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How can we reach our 2020
Greenest City Targets?

Jay

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    10 comments  ·  GC 2020 » Lighter Footprint  ·  Flag idea as inappropriate…  ·  Admin →

    Council members cannot be mandated to eat vegan meals, however they may accept a friendly challenge. Like other Vancouverites, they may also be swayed by communications and education about the ecological footprint impacts of various dietary choices

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    Jay commented  · 

    We should be encouraging agroecosystems as well as human diets based on entirely pasture-raised ruminant animals such as cows, sheep and goats for their dairy and meat products. They are naturally equipped to digest grass, which is arguably the only renewable agricultural resource. Grass-fed animals ACTUALLY BUILD SOIL rather than deplete it. Additional nutrition should be derived from perennial plantings of nuts and fruits. Small, controlled harvests from the sea may be sustainable, depending on the scale of demand. A small amount of market-scale gardening for vegetables, close to the point of consumption, is also potentially sustainable, as long as great effort is put into making sure that what is taken from the soil is returned in the form of mature compost. That means not flushing it down the toilet, which besides wasting soil nutrients and organic matter and ruining any chance of true "zero waste" also contaminates vast quantities of potable water, wastes energy, and contributes to ecological damage when it is finally released into the ocean or applied agriculturally along with toxic heavy metals and hospital waste, as well as personal pharmaceuticals, all of which are also flushed away and collected in the most insane invention of civilization, the all-in-one sewage collection and treatment system.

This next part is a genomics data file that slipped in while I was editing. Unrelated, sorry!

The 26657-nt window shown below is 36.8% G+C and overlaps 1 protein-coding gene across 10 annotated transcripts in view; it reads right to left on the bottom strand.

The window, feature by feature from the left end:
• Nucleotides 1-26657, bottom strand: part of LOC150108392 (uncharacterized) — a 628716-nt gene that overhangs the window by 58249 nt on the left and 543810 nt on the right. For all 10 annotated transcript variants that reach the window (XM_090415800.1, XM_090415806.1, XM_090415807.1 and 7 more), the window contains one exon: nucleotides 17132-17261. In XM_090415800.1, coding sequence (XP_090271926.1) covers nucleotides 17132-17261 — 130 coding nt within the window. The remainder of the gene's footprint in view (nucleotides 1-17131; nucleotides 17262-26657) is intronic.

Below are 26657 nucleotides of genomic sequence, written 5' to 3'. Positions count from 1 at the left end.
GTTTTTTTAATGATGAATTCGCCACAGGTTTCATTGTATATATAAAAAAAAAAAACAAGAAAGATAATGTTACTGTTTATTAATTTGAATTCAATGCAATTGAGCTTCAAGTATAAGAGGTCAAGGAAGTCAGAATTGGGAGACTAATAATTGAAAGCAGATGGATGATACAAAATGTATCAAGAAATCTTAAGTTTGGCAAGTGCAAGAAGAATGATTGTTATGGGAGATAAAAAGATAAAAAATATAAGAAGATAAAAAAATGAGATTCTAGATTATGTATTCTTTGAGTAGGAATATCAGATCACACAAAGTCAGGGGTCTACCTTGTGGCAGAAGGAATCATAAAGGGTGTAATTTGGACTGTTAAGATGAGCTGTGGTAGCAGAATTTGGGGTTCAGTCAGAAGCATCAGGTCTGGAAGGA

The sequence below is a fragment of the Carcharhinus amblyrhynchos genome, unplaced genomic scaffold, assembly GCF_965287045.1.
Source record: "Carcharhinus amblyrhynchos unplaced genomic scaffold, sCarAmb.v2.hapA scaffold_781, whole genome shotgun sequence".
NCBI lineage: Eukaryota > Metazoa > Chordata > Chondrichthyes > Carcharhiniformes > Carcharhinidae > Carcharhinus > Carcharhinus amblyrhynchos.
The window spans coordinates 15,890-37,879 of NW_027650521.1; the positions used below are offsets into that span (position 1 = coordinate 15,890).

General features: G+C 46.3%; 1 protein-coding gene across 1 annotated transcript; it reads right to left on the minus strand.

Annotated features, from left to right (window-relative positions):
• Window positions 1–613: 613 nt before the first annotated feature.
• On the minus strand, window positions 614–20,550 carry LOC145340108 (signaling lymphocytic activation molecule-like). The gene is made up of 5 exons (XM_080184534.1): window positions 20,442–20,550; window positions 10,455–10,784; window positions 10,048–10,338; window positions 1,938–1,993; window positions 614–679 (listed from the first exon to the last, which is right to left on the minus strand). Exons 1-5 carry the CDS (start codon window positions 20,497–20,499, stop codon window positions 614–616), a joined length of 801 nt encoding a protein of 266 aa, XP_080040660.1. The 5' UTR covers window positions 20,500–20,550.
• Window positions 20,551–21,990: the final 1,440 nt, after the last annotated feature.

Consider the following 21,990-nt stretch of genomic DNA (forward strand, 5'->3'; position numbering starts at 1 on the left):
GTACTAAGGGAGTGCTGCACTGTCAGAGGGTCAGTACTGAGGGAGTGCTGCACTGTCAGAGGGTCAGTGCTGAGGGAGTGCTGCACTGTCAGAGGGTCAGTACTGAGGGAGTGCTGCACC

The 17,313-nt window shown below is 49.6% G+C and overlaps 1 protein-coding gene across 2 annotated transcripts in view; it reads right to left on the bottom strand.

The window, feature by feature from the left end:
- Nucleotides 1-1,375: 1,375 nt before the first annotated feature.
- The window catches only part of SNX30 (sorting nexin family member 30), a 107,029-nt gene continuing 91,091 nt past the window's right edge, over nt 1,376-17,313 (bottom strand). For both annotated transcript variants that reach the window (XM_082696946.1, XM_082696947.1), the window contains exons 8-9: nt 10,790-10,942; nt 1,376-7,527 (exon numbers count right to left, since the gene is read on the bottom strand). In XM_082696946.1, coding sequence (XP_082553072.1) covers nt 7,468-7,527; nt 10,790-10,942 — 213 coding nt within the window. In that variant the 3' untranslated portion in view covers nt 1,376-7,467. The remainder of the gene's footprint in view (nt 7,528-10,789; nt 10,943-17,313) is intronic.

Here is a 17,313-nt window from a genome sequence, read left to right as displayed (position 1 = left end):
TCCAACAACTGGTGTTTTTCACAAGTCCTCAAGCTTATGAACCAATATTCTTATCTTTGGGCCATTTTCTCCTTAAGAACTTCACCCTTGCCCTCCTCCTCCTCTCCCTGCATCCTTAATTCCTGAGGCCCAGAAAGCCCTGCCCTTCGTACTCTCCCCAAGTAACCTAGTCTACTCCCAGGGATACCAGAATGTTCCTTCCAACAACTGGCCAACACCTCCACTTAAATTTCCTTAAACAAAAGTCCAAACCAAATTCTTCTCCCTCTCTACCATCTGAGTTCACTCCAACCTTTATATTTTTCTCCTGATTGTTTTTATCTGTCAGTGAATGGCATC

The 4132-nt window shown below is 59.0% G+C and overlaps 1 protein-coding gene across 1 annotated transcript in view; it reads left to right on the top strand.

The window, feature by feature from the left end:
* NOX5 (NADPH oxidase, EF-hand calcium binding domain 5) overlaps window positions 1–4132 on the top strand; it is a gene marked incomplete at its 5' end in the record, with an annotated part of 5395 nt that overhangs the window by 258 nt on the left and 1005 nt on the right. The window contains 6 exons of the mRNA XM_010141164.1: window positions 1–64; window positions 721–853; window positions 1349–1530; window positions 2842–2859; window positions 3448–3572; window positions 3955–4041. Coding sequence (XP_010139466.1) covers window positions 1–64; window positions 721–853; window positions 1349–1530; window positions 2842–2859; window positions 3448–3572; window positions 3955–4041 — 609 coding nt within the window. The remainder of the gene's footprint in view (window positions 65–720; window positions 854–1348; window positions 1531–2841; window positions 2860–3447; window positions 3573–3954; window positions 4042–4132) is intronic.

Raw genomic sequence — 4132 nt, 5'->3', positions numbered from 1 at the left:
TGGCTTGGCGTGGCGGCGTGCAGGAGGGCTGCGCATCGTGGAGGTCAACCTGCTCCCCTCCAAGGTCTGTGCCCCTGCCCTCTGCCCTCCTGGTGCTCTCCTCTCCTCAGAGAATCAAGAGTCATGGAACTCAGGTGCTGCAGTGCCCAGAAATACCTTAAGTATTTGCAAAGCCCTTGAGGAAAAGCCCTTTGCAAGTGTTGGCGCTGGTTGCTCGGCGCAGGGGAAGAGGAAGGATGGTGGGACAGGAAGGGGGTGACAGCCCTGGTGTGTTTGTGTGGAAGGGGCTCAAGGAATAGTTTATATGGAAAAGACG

A vegan diet is radically destructive to the environment, the human body, and to society. Viz. eating only from plant sources requires massive topsoil depletion and dependence of fossil fuel-driven agriculture. It also means massive displacement of other forms of life for the sake of human sustenance. Eg, the entire North American prairie ecosystem has now been totally colonized (and is also being destroyed) by humans growing corn, wheat, and other grains, leaving no room for the vast biodiversity that used to inhabit that ecosystem; rainforests cut for soybeans and corn, destroying the habitat for countless species. Without animals, including humans, incorporated into agricultural production systems, there is NO RENEWABLE SOURCE OF SOIL FERTILITY and soil CAN NOT BE SUSTAINED but is instead mined of nutrients and other life giving properties, turning it from a sink for atmospheric carbon into a source, among other catastrophic consequences. Our current agricultural paradigm of monocropped annual grains, from which a vegan diet is mostly derived, IS NOT SUSTAINABLE and is actively destructive to entire ecosystems, up to and including the very soil from which all terrestrial life comes.

    In terms of human health, there are few if any plant sources for a number of essential nutrients including saturated fats, some vitamins, and complete proteins. They can only be supplied by animal products.

    Socially: just ask the 2% (down from more than 30% 60 or 70 years ago) of the Canadian and US populations who still consider themselves farm folk how their communities are doing. Or ask peasants and/or wage slaves in the third-world "agricultural debtor nations"/"banana republics" who provide your out-of-season fruit, chocolate, sugar, coffee, tea, rice, etc, how they are doing. They aren't happy, and a vegan diet is doing nothing to solve their problems; it's probably worsening them.

    Read the book called "The Vegetarian Myth," by Lierre Keith. It's well worth it.

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